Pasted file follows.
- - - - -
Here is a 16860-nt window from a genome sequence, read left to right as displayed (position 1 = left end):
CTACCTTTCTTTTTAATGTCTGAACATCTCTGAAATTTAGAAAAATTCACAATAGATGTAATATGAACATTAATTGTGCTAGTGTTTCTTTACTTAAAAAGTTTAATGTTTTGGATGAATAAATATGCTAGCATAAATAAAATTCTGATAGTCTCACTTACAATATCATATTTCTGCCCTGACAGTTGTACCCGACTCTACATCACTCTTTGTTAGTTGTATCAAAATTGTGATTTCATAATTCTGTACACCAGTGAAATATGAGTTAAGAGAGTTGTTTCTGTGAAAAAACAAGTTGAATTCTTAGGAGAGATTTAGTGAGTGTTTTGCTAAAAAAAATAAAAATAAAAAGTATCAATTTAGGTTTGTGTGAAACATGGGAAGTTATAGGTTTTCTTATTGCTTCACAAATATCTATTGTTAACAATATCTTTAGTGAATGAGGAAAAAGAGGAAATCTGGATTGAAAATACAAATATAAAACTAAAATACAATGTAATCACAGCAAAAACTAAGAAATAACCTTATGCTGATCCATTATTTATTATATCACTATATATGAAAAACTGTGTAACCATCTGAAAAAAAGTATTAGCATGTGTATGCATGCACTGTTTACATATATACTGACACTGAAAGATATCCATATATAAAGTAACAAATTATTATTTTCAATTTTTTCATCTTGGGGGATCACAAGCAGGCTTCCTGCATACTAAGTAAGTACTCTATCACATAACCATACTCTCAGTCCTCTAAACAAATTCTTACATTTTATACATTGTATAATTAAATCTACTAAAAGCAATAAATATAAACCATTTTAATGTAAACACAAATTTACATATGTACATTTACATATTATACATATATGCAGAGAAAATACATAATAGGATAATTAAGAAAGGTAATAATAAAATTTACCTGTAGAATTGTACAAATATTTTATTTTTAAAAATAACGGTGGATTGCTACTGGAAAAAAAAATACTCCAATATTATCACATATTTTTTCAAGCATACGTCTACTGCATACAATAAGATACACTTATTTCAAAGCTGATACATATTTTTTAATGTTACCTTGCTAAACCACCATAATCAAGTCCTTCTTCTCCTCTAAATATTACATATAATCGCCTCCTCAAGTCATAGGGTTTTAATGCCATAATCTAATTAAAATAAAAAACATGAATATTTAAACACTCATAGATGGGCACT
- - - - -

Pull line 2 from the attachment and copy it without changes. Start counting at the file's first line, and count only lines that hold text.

CTACCTTTCTTTTTAATGTCTGAACATCTCTGAAATTTAGAAAAATTCACAATAGATGTAATATGAACATTAATTGTGCTAGTGTTTCTTTACTTAAAAAGTTTAATGTTTTGGATGAATAAATATGCTAGCATAAATAAAATTCTGATAGTCTCACTTACAATATCATATTTCTGCCCTGACAGTTGTACCCGACTCTACATCACTCTTTGTTAGTTGTATCAAAATTGTGATTTCATAATTCTGTACACCAGTGAAATATGAGTTAAGAGAGTTGTTTCTGTGAAAAAACAAGTTGAATTCTTAGGAGAGATTTAGTGAGTGTTTTGCTAAAAAAAATAAAAATAAAAAGTATCAATTTAGGTTTGTGTGAAACATGGGAAGTTATAGGTTTTCTTATTGCTTCACAAATATCTATTGTTAACAATATCTTTAGTGAATGAGGAAAAAGAGGAAATCTGGATTGAAAATACAAATATAAAACTAAAATACAATGTAATCACAGCAAAAACTAAGAAATAACCTTATGCTGATCCATTATTTATTATATCACTATATATGAAAAACTGTGTAACCATCTGAAAAAAAGTATTAGCATGTGTATGCATGCACTGTTTACATATATACTGACACTGAAAGATATCCATATATAAAGTAACAAATTATTATTTTCAATTTTTTCATCTTGGGGGATCACAAGCAGGCTTCCTGCATACTAAGTAAGTACTCTATCACATAACCATACTCTCAGTCCTCTAAACAAATTCTTACATTTTATACATTGTATAATTAAATCTACTAAAAGCAATAAATATAAACCATTTTAATGTAAACACAAATTTACATATGTACATTTACATATTATACATATATGCAGAGAAAATACATAATAGGATAATTAAGAAAGGTAATAATAAAATTTACCTGTAGAATTGTACAAATATTTTATTTTTAAAAATAACGGTGGATTGCTACTGGAAAAAAAAATACTCCAATATTATCACATATTTTTTCAAGCATACGTCTACTGCATACAATAAGATACACTTATTTCAAAGCTGATACATATTTTTTAATGTTACCTTGCTAAACCACCATAATCAAGTCCTTCTTCTCCTCTAAATATTACATATAATCGCCTCCTCAAGTCATAGGGTTTTAATGCCATAATCTAATTAAAATAAAAAACATGAATATTTAAACACTCATAGATGGGCACT